Casa de Mi Padre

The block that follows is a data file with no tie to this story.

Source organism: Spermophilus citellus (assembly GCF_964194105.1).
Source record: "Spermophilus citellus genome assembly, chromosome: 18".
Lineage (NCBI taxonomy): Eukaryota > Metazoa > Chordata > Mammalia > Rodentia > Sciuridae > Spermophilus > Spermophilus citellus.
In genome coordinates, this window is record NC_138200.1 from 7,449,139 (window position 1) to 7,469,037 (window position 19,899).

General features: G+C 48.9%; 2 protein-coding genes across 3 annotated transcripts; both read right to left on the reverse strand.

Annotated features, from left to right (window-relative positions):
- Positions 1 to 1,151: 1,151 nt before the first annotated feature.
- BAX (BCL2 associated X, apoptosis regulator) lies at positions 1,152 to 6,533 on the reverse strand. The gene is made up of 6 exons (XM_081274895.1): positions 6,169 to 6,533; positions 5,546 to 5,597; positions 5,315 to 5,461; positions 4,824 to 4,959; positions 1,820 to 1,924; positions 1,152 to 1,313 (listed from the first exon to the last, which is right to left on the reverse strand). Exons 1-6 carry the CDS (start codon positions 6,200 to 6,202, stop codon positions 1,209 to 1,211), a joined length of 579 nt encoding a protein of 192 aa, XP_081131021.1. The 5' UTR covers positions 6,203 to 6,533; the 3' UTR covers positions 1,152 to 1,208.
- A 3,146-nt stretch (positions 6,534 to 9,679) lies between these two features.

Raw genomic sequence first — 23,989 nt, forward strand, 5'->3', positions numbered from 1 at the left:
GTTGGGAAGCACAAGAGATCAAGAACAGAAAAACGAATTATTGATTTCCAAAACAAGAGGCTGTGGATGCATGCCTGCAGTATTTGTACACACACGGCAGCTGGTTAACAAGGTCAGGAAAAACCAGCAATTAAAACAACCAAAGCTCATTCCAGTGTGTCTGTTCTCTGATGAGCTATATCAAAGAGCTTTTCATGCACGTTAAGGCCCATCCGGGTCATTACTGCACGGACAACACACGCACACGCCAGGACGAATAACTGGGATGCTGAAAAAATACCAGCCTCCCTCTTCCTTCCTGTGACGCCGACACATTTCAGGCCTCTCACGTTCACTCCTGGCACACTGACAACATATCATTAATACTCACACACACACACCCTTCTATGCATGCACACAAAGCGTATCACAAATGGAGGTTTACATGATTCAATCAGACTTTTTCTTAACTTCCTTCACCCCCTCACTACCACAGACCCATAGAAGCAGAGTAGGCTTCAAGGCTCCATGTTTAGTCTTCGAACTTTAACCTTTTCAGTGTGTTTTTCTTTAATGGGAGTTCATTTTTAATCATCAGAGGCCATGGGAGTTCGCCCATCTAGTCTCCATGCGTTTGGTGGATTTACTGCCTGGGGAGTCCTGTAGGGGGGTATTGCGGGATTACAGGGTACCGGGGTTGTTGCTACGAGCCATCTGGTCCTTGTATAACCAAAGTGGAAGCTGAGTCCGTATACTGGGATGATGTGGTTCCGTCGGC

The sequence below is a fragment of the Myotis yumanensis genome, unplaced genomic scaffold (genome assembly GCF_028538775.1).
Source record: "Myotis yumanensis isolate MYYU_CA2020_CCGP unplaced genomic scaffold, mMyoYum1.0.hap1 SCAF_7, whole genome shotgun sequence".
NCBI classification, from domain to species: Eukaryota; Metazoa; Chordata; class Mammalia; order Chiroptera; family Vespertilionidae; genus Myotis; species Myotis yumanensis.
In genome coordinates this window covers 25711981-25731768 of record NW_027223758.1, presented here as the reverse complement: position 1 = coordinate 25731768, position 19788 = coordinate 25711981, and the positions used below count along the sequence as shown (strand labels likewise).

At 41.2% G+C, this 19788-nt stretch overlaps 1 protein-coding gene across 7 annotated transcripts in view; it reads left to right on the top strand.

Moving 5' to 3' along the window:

Rogue comic Will Ferrell recently turned up on an Old Milwaukee commercial exclusively for the Davenport, Iowa, local market; the obvious next career move, then, is Casa de Mi Padre, a modern-day tortilla western/telenovela spoof entirely in Spanish. Squinting into the middle distance with "the eyes of a small chicken" and expressively mangling hand-rolled cigarettes, Ferrell plays Armando Alvarez, dull-witted son of a widowed rancher (Pedro Armendáriz Jr.) whose preferred heir, Armando's brother Raul (Diego Luna), has turned to drug trafficking, sparking a violent turf war with rival dealer Onza (Gael García Bernal). There has always been a flamboyant, sartorial element to Ferrell's comedy, and it's clear that he and director Matt Piedmont, a former SNL writer, love the melodrama they're parodying: the protracted death scenes and abrupt musical numbers, the streaming golden light, Catholic-Mayan iconography, and blood-splattered white roses. Casa de Mi Padre riffs freely on impoverished production values—phony painted backdrops and the reflection of the camera crew in a DEA agent's sunglasses—but the humor doesn't only target south of the border. Like any good genre product, Casa also smuggles in rude social criticism, as when Armando memorably describes drug-addicted Americans as "shit-eating crazy monster babies."
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